It’s Funny, how a person often described as a “Careless Lab technician” led to the accidental discovery that changed the course of modern medicine. His name was Alexander Fleming.
On one fine day, Fleming returned to his lab after a week-long vacation just to find out, his staphylococcal culture plate (Bacterial culture) was accidentally contaminated by “white fluffy mass” (as he described it) which was a secreting something that averted the growth of staphylococcal colonies. He'd accidentally discovered the first antibiotic and named it "Penicillin".
We know that Antibiotics have saved more lives than any other discovery, and they've been a part of the utmost of medical treatment since the 1940s with one estimate being that about half of the people who have lived in the past 50 years have taken them at least once. Before it was discovered, people called them "bad organisms".
We need to understand, bacteria also keep on mutating in response to threats. and we have been using these drugs for more than 80 years now. This Mutating ability of bacteria started a great war with modern-day antibiotics which most of us are unaware of.
Let's Start with Bacterial Structure.
From the Image, you can say, bacteria have a really simple structure. You won't find any nucleus or other membrane-bound cell organelles such as mitochondria, Golgi bodies, Endoplasmic reticulum, etc. Due to this reason, they are classified as Prokaryotes.
The bluish jelly-like fluid that you can see is the cytoplasm. All the cell components are scattered here. Some of those cell components are:
- Ribosome -Let's make some Proteins - These are the site of Amino acid(Protein) synthesis. These proteins later form the overall structure of the bacteria. Two subunits namely the 30s and 50s make up the ribosome structure. Here in the image, you can see the larger subunit "50s" and the smaller subunit below "30s". A strand of messenger Rna is passing between them encoding amino acids, which further collectively makes protein. These proteins are either structural or functional.
Double-stranded Circular DNA with Small circular plasmids. Image by Wikipedia under CC BY-SA 2.5 license
- Nucleoid - The Recipe Book: These are the irregular regions that contain bacterial chromosomes. Most of the bacteria contain just 1 chromosome with circular double-stranded DNA. That DNA is just a recipe book for bacterias to cook specific proteins. Keep in mind some bacteria can have more than 1 chromosome.
- Plasmids - I fight Antibiotics: These are small double-stranded DNA, independent of the central DNA. Well, Plasmids are not that essential to the bacteria as they contain very few genes. But these genes can later help encode proteins that might help bacteria fight antibiotics. Also, Bacteria can function normally without plasmids.
Cell Envelope - I Protect bacteria
It is the outer layer of bacteria that compromises the inner plasma membrane and outer cell wall as you can see in the picture above. Sometimes outer capsule helps bacteria to survive in extreme conditions. The Plasma membrane acts as a semi-permeable barrier that decides what comes in and what goes out. The most important structure that gives bacteria its shape and protects it is the cell wall. The cell wall can be thick or thin. This property divides bacterias into two categories. Gram-positive and Gram-Negative bacteria.
Gram-Positive bacteria - I have a Thick Cell wall
Gram-positive bacteria have a thick cell wall, as you can see from the image, it has one layer of plasma membrane below and a thick layer of peptidoglycan layer above. It's called "Gram-positive" for a reason. In Gram test which is a dye test to separate the bacteria, this one gives a positive result which is it retains the dye due to its thick cell wall and gives purple color. Also, this type has got just one layer of the plasma membrane. Some common Bacteria in this group are staphylococci, streptococci, Corynebacterium diphtheria, Bacillus anthracis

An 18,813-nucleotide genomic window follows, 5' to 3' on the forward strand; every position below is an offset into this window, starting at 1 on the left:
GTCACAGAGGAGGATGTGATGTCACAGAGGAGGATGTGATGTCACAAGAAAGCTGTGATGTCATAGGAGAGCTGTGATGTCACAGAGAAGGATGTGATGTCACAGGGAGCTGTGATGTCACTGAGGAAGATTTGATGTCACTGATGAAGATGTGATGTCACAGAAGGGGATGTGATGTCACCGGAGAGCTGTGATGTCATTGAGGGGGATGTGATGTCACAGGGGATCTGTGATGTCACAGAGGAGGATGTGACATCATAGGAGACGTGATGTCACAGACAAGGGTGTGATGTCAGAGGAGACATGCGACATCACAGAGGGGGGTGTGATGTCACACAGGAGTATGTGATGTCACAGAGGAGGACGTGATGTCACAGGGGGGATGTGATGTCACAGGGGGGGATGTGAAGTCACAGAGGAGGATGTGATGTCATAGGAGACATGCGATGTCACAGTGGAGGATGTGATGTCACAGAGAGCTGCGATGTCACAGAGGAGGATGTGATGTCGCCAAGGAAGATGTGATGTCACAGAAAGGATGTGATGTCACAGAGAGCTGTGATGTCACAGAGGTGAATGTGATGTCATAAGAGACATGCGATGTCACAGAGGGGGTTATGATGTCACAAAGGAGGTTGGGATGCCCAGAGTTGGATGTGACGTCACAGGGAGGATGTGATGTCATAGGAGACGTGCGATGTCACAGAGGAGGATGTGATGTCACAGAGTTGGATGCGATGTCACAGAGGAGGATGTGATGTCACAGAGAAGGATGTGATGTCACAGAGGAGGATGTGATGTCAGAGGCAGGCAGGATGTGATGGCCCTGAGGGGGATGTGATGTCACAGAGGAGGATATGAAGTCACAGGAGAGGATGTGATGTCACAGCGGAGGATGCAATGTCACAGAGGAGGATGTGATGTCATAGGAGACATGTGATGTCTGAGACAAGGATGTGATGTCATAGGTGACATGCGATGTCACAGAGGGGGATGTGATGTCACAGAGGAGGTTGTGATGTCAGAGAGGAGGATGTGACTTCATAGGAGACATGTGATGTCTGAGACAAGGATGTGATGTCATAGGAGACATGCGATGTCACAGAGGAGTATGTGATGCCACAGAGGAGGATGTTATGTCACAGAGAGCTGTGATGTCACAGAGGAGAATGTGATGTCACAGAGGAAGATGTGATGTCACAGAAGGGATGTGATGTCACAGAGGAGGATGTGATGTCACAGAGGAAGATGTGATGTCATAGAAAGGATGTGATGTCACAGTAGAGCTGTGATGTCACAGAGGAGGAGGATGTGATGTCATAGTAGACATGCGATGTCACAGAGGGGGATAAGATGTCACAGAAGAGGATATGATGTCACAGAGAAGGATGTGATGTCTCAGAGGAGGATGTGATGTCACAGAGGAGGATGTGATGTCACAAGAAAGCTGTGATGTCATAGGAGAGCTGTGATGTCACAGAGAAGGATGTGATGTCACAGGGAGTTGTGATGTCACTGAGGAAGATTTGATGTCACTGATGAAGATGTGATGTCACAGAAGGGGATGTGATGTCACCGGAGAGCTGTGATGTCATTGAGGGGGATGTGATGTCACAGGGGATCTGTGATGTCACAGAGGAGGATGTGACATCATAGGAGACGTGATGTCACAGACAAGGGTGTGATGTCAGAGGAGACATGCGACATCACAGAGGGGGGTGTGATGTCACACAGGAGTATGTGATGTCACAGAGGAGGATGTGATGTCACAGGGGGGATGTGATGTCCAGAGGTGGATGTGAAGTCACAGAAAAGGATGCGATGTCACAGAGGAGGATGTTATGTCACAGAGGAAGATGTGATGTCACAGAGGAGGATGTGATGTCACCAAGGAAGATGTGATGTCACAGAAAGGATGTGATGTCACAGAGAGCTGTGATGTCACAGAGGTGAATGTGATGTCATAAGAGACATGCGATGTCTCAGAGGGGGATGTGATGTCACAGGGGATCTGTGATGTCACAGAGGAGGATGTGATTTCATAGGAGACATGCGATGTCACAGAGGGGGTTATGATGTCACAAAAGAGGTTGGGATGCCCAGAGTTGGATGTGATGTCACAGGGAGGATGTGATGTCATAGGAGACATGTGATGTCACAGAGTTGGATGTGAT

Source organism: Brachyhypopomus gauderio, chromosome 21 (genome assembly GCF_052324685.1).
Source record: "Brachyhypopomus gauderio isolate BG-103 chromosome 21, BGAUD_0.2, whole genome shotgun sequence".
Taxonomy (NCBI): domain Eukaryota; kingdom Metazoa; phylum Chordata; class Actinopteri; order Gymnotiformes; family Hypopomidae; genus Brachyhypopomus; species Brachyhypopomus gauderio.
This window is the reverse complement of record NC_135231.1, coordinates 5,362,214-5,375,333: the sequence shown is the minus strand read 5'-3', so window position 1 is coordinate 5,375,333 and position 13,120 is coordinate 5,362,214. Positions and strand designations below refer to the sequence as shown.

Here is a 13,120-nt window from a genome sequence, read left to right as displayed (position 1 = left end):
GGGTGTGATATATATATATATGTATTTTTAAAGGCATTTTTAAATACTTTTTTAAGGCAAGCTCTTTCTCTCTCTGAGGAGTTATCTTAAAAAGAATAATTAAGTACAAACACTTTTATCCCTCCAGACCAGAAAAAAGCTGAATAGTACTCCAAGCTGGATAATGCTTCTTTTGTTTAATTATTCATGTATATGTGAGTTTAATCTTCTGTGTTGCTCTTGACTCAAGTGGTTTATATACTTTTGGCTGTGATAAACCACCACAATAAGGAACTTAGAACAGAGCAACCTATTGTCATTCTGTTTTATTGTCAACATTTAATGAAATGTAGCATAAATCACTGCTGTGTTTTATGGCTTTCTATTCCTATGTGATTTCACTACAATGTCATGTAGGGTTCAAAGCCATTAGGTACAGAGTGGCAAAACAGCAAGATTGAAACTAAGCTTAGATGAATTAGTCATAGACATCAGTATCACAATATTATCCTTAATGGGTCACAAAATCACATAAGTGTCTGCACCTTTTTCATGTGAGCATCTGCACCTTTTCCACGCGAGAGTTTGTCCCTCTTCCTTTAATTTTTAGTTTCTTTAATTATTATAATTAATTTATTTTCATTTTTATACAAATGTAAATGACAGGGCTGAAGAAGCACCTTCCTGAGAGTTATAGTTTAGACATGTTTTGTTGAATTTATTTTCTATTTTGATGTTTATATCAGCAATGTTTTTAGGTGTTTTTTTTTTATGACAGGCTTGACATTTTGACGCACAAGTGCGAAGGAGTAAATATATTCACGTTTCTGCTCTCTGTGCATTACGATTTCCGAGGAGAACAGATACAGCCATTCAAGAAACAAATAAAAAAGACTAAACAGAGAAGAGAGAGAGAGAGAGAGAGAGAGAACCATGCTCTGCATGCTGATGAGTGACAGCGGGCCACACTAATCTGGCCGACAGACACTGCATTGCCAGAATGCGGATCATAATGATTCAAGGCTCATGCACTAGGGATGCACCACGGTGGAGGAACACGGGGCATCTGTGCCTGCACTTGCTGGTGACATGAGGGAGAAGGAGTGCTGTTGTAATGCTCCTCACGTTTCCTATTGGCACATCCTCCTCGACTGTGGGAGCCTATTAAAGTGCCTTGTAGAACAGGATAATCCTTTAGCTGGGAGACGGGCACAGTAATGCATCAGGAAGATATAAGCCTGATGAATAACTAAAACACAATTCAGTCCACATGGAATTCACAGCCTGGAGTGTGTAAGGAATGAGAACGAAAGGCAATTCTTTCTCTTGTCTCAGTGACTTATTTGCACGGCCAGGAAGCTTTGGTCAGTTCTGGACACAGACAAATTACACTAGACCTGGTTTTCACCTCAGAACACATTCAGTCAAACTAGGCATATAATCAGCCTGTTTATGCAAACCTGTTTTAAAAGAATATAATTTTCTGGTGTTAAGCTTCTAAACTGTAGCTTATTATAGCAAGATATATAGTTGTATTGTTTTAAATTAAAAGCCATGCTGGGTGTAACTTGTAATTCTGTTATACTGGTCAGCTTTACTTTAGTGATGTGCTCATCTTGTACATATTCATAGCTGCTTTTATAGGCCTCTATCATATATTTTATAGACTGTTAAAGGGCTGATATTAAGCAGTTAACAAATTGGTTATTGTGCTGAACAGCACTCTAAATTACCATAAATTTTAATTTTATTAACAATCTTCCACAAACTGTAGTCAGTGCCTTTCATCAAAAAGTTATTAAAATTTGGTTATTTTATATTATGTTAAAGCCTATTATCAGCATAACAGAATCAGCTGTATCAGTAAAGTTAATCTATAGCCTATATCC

Gram-Negative - I have a thin cell wall
Just opposite of gram-positive, these bacteria have a thin layer of peptidoglycan that makes up their cell wall. In addition, the cell wall also contains an outer cell membrane made of phospholipids and lipopolysaccharide.
Due to the thin layer, the cell wall loses its ability to retain the dye during gram staining hence giving it Red color.
Some common bacteria in this group are E.coli, Salmonella, Proteus, Pseudomonas, Kleibsella.
Let's See How Does Antibiotics Kill Bacteria.
Just imagine Antibiotics as Hitmans. Their primary objective is to target bacteria and kill them sparing the human cells. They either act by directly killing the bacteria or slowing down the growth process. This different mechanism of antibiotics classifies them into two categories. Both of them can be equally important. Different situations call for different antibiotics
- Bacteriostatic - Slows down the growth process.
- Bactericidal - kills the bacteria directly.
As I said this class of antibiotics slows down the growth of bacteria and kind of inhibits them to multiply eventually killing them. But how? well there are different types of antibiotics in this category that act differently.
DNA synthesis inhibitors: As the name suggests this class of drugs interferes with bacterial DNA replication. IF the DNA doesn't multiply, bacteria become useless and die. When a bacterial DNA replicates itself, it needs to unwind itself, because of course two strands of DNA are bonded together. When DNA unwinds itself it creates a problem of Supercoiling at the terminal ends of DNA. This problem needs to be solved for successful replication. Bacterial Enzyme Known as Topoisomerase-II comes in as an engineer and solves the twisting problem. See, Topoisomerase is an interesting enzyme. It has two hands. One hand cuts and the other one Ligates. Therefore it cuts down one end of the supercoiled DNA, unwinds it and the other hand ligates it.